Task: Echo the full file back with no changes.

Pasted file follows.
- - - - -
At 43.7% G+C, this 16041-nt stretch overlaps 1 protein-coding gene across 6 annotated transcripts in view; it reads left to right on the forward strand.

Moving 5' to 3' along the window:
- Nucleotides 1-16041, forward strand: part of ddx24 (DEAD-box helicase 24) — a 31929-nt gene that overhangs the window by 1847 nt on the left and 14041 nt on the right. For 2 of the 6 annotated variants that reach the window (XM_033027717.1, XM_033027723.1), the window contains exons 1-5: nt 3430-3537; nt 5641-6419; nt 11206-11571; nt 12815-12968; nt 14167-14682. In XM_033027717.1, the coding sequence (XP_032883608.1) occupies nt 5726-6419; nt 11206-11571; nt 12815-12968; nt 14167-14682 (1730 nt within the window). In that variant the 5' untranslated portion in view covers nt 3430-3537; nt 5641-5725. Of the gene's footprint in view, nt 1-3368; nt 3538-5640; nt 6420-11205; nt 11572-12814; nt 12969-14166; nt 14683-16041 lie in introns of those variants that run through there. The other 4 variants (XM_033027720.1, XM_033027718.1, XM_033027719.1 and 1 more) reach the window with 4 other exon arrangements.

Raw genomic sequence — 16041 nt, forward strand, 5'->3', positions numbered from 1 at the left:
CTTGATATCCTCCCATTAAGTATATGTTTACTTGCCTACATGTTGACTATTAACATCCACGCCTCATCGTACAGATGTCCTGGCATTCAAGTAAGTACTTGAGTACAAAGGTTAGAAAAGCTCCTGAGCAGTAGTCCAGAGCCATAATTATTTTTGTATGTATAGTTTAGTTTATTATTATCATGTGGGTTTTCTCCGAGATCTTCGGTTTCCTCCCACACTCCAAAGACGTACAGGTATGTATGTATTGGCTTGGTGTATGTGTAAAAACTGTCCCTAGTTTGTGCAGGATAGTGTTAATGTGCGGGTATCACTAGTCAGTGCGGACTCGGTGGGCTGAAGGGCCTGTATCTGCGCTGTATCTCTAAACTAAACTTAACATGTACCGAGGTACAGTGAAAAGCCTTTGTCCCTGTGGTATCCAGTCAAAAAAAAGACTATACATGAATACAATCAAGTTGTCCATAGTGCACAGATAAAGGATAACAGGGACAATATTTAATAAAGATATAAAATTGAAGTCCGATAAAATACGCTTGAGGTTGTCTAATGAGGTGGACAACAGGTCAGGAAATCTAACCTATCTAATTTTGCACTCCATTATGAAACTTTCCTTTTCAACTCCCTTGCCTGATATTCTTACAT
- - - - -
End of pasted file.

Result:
At 43.7% G+C, this 16041-nt stretch overlaps 1 protein-coding gene across 6 annotated transcripts in view; it reads left to right on the forward strand.

Moving 5' to 3' along the window:
- Nucleotides 1-16041, forward strand: part of ddx24 (DEAD-box helicase 24) — a 31929-nt gene that overhangs the window by 1847 nt on the left and 14041 nt on the right. For 2 of the 6 annotated variants that reach the window (XM_033027717.1, XM_033027723.1), the window contains exons 1-5: nt 3430-3537; nt 5641-6419; nt 11206-11571; nt 12815-12968; nt 14167-14682. In XM_033027717.1, the coding sequence (XP_032883608.1) occupies nt 5726-6419; nt 11206-11571; nt 12815-12968; nt 14167-14682 (1730 nt within the window). In that variant the 5' untranslated portion in view covers nt 3430-3537; nt 5641-5725. Of the gene's footprint in view, nt 1-3368; nt 3538-5640; nt 6420-11205; nt 11572-12814; nt 12969-14166; nt 14683-16041 lie in introns of those variants that run through there. The other 4 variants (XM_033027720.1, XM_033027718.1, XM_033027719.1 and 1 more) reach the window with 4 other exon arrangements.

Raw genomic sequence — 16041 nt, forward strand, 5'->3', positions numbered from 1 at the left:
CTTGATATCCTCCCATTAAGTATATGTTTACTTGCCTACATGTTGACTATTAACATCCACGCCTCATCGTACAGATGTCCTGGCATTCAAGTAAGTACTTGAGTACAAAGGTTAGAAAAGCTCCTGAGCAGTAGTCCAGAGCCATAATTATTTTTGTATGTATAGTTTAGTTTATTATTATCATGTGGGTTTTCTCCGAGATCTTCGGTTTCCTCCCACACTCCAAAGACGTACAGGTATGTATGTATTGGCTTGGTGTATGTGTAAAAACTGTCCCTAGTTTGTGCAGGATAGTGTTAATGTGCGGGTATCACTAGTCAGTGCGGACTCGGTGGGCTGAAGGGCCTGTATCTGCGCTGTATCTCTAAACTAAACTTAACATGTACCGAGGTACAGTGAAAAGCCTTTGTCCCTGTGGTATCCAGTCAAAAAAAAGACTATACATGAATACAATCAAGTTGTCCATAGTGCACAGATAAAGGATAACAGGGACAATATTTAATAAAGATATAAAATTGAAGTCCGATAAAATACGCTTGAGGTTGTCTAATGAGGTGGACAACAGGTCAGGAAATCTAACCTATCTAATTTTGCACTCCATTATGAAACTTTCCTTTTCAACTCCCTTGCCTGATATTCTTACAT